Obama In Berlin

Reprehensible is the word I would use. Here's a take from Amy Holmes at The Corner:

Berlin, Paris, Kalamazoo. He could have given this speech anywhere. Obama goes to Berlin and winds up in Bangor. But maybe that was the point. Unlike JFK, Clinton, or Reagan, Obama's purpose in Berlin was essentially self-serving. The great cause at stake was his own campaign - not the threat of Communism, or adapting to a post-Communist world. The great purpose to which Obama was asking his Berlin audience to rally was his own presidential aspirations. Pretty thin, not the stuff of history books. And so far the American public agrees. All of the hoopla leading up to this moment has been in the press - not in the polling. Obama has yet to see a Berlin bounce. Maybe the visuals will help. The text was forgettable.


There's more to it, though. While JFK and Reagan were there to talk about the threat of Communism in Europe and said to those who favored Communism "let them come to Berlin" and demanded "tear down this wall," the underlying message in Obama's appearance in Berlin was that there is another threat that faces the continent: America. Sure, sure he said he was a proud American citizen and all that, but what he was there to do was impress upon his fellow "world citizens" that he represents a new day: the end of America exceptionalism.

Bottom line: the end of American exceptionalism would be akin to a second dark age. Call it arrogance if you must, but nothing of consequence happens on planet Earth unless it's done by America. America has liberated billions of people, it has fed billions of people, it has enriched billions of people. The last thing the world needs is for us to sit on the bench, but this is the goal of the Obama-nation.

MORE: Everyone knows that JFK made a speech in Berlin and said "Ich bin ein Berliner," but I would guess that few knew exactly why he said it. Below is his speech made at the Berlin Wall in 1963. These are the words of a true stateman and lover of liberty (emphasis mark are mine):


I am proud to come to this city as the guest of your distinguished Mayor, who has symbolized throughout the world the fighting spirit of West Berlin. And I am proud to visit the Federal Republic with your distinguished Chancellor, who for so many years has committed Germany to democracy and freedom and progress, and to come here in the company of my fellow American, General Clay, who has been in this city during its great moments of crisis and will come again if ever needed.

Two thousand years ago the proudest boast was "civis Romanus sum." Today, in the world of freedom, the proudest boast is "Ich bin ein Berliner."

I appreciate my interpreter translating my German!

There are many people in the world who really don't understand, or say they don't, what is the great issue between the Free World and the Communist world. Let them come to Berlin. There are some who say that communism is the wave of the future. Let them come to Berlin. And there are some who say in Europe and elsewhere we can work with the Communists. Let them come to Berlin. And there are even a few who say that it's true that communism is an evil system, but it permits us to make economic progress. "La├čt sie nach Berlin kommen." Let them come to Berlin! Freedom has many difficulties and democracy is not perfect, but we have never had to put a wall up to keep our people in, to prevent them from leaving us. I want to say, on behalf of my countrymen, who live many miles away on the other side of the Atlantic, who are far distant from you, that they take the greatest pride that they have been able to share with you, even from a distance, the story of the last eighteen years. I know of no town, no city, that has been besieged for eighteen years that still lives with the vitality and the force and the hope and the determination of the city of West Berlin.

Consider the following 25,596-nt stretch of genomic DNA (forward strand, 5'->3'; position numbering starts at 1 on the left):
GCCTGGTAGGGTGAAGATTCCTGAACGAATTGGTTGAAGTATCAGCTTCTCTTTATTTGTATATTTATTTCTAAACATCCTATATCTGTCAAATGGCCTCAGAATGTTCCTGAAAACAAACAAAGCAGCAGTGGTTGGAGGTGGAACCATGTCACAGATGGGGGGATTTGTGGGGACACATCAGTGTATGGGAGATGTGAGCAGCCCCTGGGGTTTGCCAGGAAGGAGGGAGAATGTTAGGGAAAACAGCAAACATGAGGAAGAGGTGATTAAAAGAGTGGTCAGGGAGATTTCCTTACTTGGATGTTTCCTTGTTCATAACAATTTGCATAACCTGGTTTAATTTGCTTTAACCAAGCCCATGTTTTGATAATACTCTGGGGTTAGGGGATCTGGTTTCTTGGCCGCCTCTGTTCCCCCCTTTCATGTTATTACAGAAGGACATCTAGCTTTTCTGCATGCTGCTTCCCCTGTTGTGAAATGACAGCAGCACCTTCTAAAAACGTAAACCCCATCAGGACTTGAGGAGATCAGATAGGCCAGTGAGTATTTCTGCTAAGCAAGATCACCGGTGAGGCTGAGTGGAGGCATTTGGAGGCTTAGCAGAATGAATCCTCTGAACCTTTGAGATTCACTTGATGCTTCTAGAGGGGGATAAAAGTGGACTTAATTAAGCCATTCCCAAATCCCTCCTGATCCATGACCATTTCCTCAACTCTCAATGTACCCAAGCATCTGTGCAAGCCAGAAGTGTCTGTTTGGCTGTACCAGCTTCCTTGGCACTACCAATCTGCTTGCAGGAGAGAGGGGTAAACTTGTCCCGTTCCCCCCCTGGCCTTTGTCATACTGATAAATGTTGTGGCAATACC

While the wall is the most obvious and vivid demonstration of the failures of the Communist system, for all the world to see, we take no satisfaction in it. For it is, as your Mayor has said, an offense not only against history but an offense against humanity, separating families, dividing husbands and wives and brothers and sisters, and dividing a people who wish to be joined together.

What is true of this city is true of Germany--real, lasting peace in Europe can never be assured as long as one German out of four is denied the elementary right of free men, and that is to make a free choice. In eighteen years of peace and good faith, this generation of Germans has earned the right to be free, including the right to unite their families and their nation in lasting peace, with goodwill to all people. You live in a defended island of freedom, but your life is part of the main. So let me ask you, as I close, to lift your eyes beyond the dangers of today to the hopes of tomorrow, beyond the freedom merely of this city of Berlin, or your country of Germany, to the advance of freedom everywhere, beyond the wall to the day of peace with justice, beyond yourselves and ourselves to all mankind.

Freedom is indivisible, and when one man is enslaved, all are not free. When all are free, then we can look forward to that day when this city will be joined as one, and this country, and this great Continent of Europe, in a peaceful and hopeful globe. When that day finally comes, as it will, the people of West Berlin can take sober satisfaction in the fact that they were in the front lines for almost two decades.

All free men, wherever they may live, are citizens of Berlin, and, therefore, as a free man, I take pride in the words "Ich bin ein Berliner."


- John F. Kennedy